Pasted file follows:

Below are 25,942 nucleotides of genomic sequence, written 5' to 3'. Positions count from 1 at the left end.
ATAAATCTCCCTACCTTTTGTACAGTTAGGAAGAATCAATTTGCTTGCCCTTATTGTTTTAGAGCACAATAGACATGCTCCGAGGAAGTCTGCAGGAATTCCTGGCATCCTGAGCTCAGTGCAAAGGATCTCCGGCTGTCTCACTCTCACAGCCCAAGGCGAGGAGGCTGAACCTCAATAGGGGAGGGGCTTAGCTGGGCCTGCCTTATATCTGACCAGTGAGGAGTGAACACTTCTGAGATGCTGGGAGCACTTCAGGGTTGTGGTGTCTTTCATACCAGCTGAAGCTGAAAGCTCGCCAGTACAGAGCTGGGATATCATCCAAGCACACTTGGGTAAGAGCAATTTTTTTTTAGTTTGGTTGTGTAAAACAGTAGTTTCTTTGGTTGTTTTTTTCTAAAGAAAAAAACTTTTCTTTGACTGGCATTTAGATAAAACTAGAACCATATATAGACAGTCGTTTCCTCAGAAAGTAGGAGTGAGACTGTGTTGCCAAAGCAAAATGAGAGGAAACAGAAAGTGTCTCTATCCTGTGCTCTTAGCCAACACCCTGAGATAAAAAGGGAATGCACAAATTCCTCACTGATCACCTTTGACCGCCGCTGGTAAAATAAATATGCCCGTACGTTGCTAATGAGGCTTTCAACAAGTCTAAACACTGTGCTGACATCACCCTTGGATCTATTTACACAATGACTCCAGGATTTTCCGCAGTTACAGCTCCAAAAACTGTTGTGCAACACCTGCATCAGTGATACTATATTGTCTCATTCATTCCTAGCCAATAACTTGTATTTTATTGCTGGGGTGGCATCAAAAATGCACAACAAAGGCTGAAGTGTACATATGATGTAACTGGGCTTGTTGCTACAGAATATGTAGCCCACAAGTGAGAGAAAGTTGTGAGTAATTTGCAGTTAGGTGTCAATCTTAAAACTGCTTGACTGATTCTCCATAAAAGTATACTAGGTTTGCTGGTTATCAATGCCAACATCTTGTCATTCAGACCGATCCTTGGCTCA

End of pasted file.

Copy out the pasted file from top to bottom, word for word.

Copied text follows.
Below are 25,942 nucleotides of genomic sequence, written 5' to 3'. Positions count from 1 at the left end.
ATAAATCTCCCTACCTTTTGTACAGTTAGGAAGAATCAATTTGCTTGCCCTTATTGTTTTAGAGCACAATAGACATGCTCCGAGGAAGTCTGCAGGAATTCCTGGCATCCTGAGCTCAGTGCAAAGGATCTCCGGCTGTCTCACTCTCACAGCCCAAGGCGAGGAGGCTGAACCTCAATAGGGGAGGGGCTTAGCTGGGCCTGCCTTATATCTGACCAGTGAGGAGTGAACACTTCTGAGATGCTGGGAGCACTTCAGGGTTGTGGTGTCTTTCATACCAGCTGAAGCTGAAAGCTCGCCAGTACAGAGCTGGGATATCATCCAAGCACACTTGGGTAAGAGCAATTTTTTTTTAGTTTGGTTGTGTAAAACAGTAGTTTCTTTGGTTGTTTTTTTCTAAAGAAAAAAACTTTTCTTTGACTGGCATTTAGATAAAACTAGAACCATATATAGACAGTCGTTTCCTCAGAAAGTAGGAGTGAGACTGTGTTGCCAAAGCAAAATGAGAGGAAACAGAAAGTGTCTCTATCCTGTGCTCTTAGCCAACACCCTGAGATAAAAAGGGAATGCACAAATTCCTCACTGATCACCTTTGACCGCCGCTGGTAAAATAAATATGCCCGTACGTTGCTAATGAGGCTTTCAACAAGTCTAAACACTGTGCTGACATCACCCTTGGATCTATTTACACAATGACTCCAGGATTTTCCGCAGTTACAGCTCCAAAAACTGTTGTGCAACACCTGCATCAGTGATACTATATTGTCTCATTCATTCCTAGCCAATAACTTGTATTTTATTGCTGGGGTGGCATCAAAAATGCACAACAAAGGCTGAAGTGTACATATGATGTAACTGGGCTTGTTGCTACAGAATATGTAGCCCACAAGTGAGAGAAAGTTGTGAGTAATTTGCAGTTAGGTGTCAATCTTAAAACTGCTTGACTGATTCTCCATAAAAGTATACTAGGTTTGCTGGTTATCAATGCCAACATCTTGTCATTCAGACCGATCCTTGGCTCA